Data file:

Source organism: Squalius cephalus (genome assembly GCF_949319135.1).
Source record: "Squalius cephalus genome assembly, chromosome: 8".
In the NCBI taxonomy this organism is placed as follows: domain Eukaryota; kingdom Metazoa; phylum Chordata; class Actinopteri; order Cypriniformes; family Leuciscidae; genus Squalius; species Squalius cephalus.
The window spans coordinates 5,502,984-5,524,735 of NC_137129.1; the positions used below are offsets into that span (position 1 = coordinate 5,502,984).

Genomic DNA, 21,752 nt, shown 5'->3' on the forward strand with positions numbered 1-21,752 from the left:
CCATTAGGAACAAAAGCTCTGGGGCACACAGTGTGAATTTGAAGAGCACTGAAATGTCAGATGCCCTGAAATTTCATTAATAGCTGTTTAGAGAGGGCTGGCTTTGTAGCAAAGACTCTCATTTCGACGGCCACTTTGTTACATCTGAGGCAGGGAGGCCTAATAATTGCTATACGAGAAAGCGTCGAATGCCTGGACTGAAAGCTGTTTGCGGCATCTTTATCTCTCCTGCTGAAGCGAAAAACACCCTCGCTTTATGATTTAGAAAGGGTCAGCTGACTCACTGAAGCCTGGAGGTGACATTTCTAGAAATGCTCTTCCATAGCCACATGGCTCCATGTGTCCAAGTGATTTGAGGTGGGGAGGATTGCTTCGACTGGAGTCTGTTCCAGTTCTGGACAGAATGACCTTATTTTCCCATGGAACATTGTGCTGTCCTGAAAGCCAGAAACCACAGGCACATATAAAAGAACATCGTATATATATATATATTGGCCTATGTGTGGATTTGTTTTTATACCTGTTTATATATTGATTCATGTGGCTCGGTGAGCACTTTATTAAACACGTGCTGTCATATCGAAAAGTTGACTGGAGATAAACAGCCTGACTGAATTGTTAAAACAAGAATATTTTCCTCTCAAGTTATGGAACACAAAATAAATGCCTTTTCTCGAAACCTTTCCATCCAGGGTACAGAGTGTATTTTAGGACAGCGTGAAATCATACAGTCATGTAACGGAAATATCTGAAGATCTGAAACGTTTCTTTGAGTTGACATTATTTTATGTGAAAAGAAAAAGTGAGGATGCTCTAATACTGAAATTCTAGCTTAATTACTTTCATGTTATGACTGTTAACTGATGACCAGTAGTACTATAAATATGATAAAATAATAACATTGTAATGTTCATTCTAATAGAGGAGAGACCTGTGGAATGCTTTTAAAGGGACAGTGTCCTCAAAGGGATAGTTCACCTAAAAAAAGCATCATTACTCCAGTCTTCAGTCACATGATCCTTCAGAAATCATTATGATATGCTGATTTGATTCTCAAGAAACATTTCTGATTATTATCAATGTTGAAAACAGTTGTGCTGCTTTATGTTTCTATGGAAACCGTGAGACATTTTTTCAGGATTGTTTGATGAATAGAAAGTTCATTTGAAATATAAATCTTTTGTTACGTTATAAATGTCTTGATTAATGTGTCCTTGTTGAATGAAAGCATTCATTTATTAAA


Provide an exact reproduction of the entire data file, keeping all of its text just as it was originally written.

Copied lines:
Source organism: Squalius cephalus (genome assembly GCF_949319135.1).
Source record: "Squalius cephalus genome assembly, chromosome: 8".
In the NCBI taxonomy this organism is placed as follows: domain Eukaryota; kingdom Metazoa; phylum Chordata; class Actinopteri; order Cypriniformes; family Leuciscidae; genus Squalius; species Squalius cephalus.
The window spans coordinates 5,502,984-5,524,735 of NC_137129.1; the positions used below are offsets into that span (position 1 = coordinate 5,502,984).

Genomic DNA, 21,752 nt, shown 5'->3' on the forward strand with positions numbered 1-21,752 from the left:
CCATTAGGAACAAAAGCTCTGGGGCACACAGTGTGAATTTGAAGAGCACTGAAATGTCAGATGCCCTGAAATTTCATTAATAGCTGTTTAGAGAGGGCTGGCTTTGTAGCAAAGACTCTCATTTCGACGGCCACTTTGTTACATCTGAGGCAGGGAGGCCTAATAATTGCTATACGAGAAAGCGTCGAATGCCTGGACTGAAAGCTGTTTGCGGCATCTTTATCTCTCCTGCTGAAGCGAAAAACACCCTCGCTTTATGATTTAGAAAGGGTCAGCTGACTCACTGAAGCCTGGAGGTGACATTTCTAGAAATGCTCTTCCATAGCCACATGGCTCCATGTGTCCAAGTGATTTGAGGTGGGGAGGATTGCTTCGACTGGAGTCTGTTCCAGTTCTGGACAGAATGACCTTATTTTCCCATGGAACATTGTGCTGTCCTGAAAGCCAGAAACCACAGGCACATATAAAAGAACATCGTATATATATATATATTGGCCTATGTGTGGATTTGTTTTTATACCTGTTTATATATTGATTCATGTGGCTCGGTGAGCACTTTATTAAACACGTGCTGTCATATCGAAAAGTTGACTGGAGATAAACAGCCTGACTGAATTGTTAAAACAAGAATATTTTCCTCTCAAGTTATGGAACACAAAATAAATGCCTTTTCTCGAAACCTTTCCATCCAGGGTACAGAGTGTATTTTAGGACAGCGTGAAATCATACAGTCATGTAACGGAAATATCTGAAGATCTGAAACGTTTCTTTGAGTTGACATTATTTTATGTGAAAAGAAAAAGTGAGGATGCTCTAATACTGAAATTCTAGCTTAATTACTTTCATGTTATGACTGTTAACTGATGACCAGTAGTACTATAAATATGATAAAATAATAACATTGTAATGTTCATTCTAATAGAGGAGAGACCTGTGGAATGCTTTTAAAGGGACAGTGTCCTCAAAGGGATAGTTCACCTAAAAAAAGCATCATTACTCCAGTCTTCAGTCACATGATCCTTCAGAAATCATTATGATATGCTGATTTGATTCTCAAGAAACATTTCTGATTATTATCAATGTTGAAAACAGTTGTGCTGCTTTATGTTTCTATGGAAACCGTGAGACATTTTTTCAGGATTGTTTGATGAATAGAAAGTTCATTTGAAATATAAATCTTTTGTTACGTTATAAATGTCTTGATTAATGTGTCCTTGTTGAATGAAAGCATTCATTTATTAAA